The characters of Craig and Leslie are beautifully drawn, the emotions, the drives well explicated. I wanted desperately for the two to find each other again.

Tuesday, November 4, 2008

Possible Side Effects, by Augusten Burroughs

Burroughs reads his own book in this CD edition.

I think listening to the author affects my perception of the work, and that perception is not, perhaps, as good as it might otherwise be.

Burroughs is an experienced reader, yet his technique is odd. His phrasing is out of sync with the meaning of the sentences, as he breaks where one would not normally break, emphasizes words probably not emphasized in speech. It is as if he is reading someone else's work, and for the first time.

The other book of his that I listened to was Wolf at the Table, and there is a significant difference between the two, both in the way the stories are told and in the way they are read. Wolf is the unadorned truth. No humor in it at all. It is the story of Burroughs' relationship with his father, who was a man who liked to play games with his son's head and who had little regard for the feelings or sensitivities of others. His father was a monster, and that book makes that very clear.

By contrast, Possible Side Effects is a series of stories of Burroughs' life, taken out of sequence and at times embellished as needed for comedic effect. There certainly is overlap, as they are both based on his own memories, but Side Effects is humor, even though at times a bit edgy humor.

Burroughs' reading of Wolf at the Table is unrelentingly somber, dark, and so meticulously spoken that it is as if Burroughs cannot let go of a single word without clinging to it first. I found his reading hard to take. His reading of Side Effects is lighter, even though it clearly comes from the same place. It is easier to take because he does not seem to dwell on words the same way, doesn't stretch them out until they nearly spring back. Yet the phrasing is similar, the stopping in odd places, the overall almost flat tone. In both cases he takes on the voices of other characters at times and his speech patterns and accents are very much alike in these cases, in the two books. It struck me, though, that in the case of Side Effects he does not actually speak the way these characters would have. It's disconcerting.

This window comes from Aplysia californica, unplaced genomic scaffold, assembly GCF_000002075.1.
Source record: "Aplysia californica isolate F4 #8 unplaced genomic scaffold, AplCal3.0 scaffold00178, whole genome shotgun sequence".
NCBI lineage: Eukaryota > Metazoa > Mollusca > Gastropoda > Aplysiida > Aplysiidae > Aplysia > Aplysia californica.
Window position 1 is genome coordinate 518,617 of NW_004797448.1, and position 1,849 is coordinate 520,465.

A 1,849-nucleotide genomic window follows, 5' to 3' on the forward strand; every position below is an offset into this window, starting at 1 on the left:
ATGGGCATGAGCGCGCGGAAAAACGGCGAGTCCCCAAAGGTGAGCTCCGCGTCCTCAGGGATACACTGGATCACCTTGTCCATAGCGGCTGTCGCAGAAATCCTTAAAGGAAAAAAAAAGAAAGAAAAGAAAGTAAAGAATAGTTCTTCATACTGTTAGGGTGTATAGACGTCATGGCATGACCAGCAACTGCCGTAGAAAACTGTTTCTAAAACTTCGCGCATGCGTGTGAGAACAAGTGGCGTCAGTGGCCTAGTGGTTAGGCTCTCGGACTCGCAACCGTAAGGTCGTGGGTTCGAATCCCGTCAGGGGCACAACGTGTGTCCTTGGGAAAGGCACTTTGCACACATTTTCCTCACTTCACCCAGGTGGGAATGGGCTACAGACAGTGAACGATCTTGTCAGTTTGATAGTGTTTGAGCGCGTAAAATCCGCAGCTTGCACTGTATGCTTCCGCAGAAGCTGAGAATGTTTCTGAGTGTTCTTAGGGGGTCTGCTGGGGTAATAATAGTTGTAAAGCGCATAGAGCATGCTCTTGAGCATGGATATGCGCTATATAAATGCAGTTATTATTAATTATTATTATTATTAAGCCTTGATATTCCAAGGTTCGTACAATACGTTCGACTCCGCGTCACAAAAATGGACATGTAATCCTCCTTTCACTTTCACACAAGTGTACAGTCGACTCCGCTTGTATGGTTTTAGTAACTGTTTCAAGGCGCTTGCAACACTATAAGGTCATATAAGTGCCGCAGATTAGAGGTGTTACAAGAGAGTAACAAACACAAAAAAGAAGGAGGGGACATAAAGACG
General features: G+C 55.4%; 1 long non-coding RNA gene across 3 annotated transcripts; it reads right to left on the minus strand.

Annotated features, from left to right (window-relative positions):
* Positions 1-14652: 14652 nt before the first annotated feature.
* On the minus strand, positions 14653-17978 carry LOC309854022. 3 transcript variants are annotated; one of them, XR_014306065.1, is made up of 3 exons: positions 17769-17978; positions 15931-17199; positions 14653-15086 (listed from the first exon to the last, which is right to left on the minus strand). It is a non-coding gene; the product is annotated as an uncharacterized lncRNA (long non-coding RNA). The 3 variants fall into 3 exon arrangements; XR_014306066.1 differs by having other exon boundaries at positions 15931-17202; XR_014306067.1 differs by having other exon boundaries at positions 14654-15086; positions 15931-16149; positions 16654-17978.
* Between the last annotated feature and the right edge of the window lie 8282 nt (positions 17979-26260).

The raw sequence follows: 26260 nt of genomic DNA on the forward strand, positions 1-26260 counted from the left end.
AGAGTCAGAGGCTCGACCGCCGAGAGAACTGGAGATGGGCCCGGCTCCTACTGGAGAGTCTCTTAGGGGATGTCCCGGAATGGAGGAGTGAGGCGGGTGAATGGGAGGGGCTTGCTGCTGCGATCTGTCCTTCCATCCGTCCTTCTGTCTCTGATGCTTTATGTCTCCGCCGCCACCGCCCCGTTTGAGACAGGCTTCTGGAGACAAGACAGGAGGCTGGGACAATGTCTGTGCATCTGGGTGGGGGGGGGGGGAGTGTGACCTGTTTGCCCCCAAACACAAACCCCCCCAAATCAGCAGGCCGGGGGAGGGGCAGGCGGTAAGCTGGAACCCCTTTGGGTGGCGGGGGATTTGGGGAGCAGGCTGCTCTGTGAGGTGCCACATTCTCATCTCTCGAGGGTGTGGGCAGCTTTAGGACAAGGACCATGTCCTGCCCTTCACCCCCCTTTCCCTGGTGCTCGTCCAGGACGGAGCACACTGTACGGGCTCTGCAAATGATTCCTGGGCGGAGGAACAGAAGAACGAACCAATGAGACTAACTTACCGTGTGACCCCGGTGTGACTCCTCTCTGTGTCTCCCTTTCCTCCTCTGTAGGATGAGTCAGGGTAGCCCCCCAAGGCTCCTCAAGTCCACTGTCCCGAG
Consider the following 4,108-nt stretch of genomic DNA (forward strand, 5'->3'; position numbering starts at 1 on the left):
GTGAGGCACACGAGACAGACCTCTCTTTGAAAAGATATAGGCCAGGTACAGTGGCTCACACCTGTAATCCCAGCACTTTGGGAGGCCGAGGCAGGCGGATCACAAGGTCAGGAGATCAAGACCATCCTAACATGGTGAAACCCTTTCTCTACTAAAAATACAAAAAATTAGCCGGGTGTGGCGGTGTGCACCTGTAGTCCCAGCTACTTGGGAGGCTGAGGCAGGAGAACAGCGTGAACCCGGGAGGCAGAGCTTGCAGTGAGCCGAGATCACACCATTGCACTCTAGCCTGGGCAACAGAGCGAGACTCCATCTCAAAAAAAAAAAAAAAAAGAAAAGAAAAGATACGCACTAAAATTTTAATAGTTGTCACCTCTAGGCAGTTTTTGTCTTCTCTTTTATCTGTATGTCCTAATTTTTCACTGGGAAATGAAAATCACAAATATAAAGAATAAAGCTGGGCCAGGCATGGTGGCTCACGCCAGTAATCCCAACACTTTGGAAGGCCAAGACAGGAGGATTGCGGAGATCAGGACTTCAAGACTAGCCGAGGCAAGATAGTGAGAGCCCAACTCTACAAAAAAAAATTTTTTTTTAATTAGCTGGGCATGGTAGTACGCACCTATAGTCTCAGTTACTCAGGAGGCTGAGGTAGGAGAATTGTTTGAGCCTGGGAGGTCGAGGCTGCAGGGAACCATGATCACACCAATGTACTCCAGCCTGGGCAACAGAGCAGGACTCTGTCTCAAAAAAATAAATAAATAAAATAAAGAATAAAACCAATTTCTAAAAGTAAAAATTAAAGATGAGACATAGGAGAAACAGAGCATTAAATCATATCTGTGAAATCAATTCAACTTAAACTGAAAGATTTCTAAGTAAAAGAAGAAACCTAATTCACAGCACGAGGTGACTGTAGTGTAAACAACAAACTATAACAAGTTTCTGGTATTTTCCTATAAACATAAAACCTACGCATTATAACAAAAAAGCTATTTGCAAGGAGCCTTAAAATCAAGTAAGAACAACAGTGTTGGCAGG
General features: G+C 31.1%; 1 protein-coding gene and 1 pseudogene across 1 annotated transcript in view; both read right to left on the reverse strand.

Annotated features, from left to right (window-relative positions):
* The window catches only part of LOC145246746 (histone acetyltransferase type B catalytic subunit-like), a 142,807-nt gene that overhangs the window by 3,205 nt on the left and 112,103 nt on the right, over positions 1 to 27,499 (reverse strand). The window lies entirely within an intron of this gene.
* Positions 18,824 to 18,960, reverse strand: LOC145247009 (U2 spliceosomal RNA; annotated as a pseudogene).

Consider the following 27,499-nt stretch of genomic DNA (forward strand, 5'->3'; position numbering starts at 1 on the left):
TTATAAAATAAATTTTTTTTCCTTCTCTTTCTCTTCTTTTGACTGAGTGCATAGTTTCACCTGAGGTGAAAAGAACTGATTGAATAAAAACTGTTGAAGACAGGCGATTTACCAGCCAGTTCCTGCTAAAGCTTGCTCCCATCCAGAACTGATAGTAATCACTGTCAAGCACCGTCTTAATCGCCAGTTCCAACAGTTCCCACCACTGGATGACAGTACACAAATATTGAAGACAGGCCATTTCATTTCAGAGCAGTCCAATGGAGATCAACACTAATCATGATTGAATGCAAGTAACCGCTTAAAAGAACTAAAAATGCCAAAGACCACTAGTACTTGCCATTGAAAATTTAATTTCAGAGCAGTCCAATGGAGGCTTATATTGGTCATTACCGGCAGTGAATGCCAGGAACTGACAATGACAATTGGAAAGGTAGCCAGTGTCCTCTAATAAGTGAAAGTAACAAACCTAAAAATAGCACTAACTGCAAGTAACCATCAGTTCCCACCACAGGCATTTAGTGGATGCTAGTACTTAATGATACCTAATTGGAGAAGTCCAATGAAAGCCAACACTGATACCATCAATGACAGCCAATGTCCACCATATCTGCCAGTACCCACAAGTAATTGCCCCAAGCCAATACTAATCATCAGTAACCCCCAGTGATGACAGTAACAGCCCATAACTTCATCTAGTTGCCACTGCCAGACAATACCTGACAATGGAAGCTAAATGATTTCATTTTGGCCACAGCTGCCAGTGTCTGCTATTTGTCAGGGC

The stories range from all-out funny to near-yucky to creepy, frankly, and reveal inner torments underneath the humor. In these stories Burroughs talks frankly about his own physical ailments as well as mental aberrations. The stories tend to be about excess, about going too far. The times Burroughs strikes out against his parents or grandparents he does so in ways we associate with out of control juveniles. He throws the worst epithets at his hated grandmother. He single-handedly covers his childhood kitchen in flour, pots, pans, butter, meat from the freezer, and heaven knows what else. The very excess of it all is perhaps what makes it funny - as well as edgy. And it makes us wonder what it's like to be inside that head. Maybe that's why I keep coming back for more.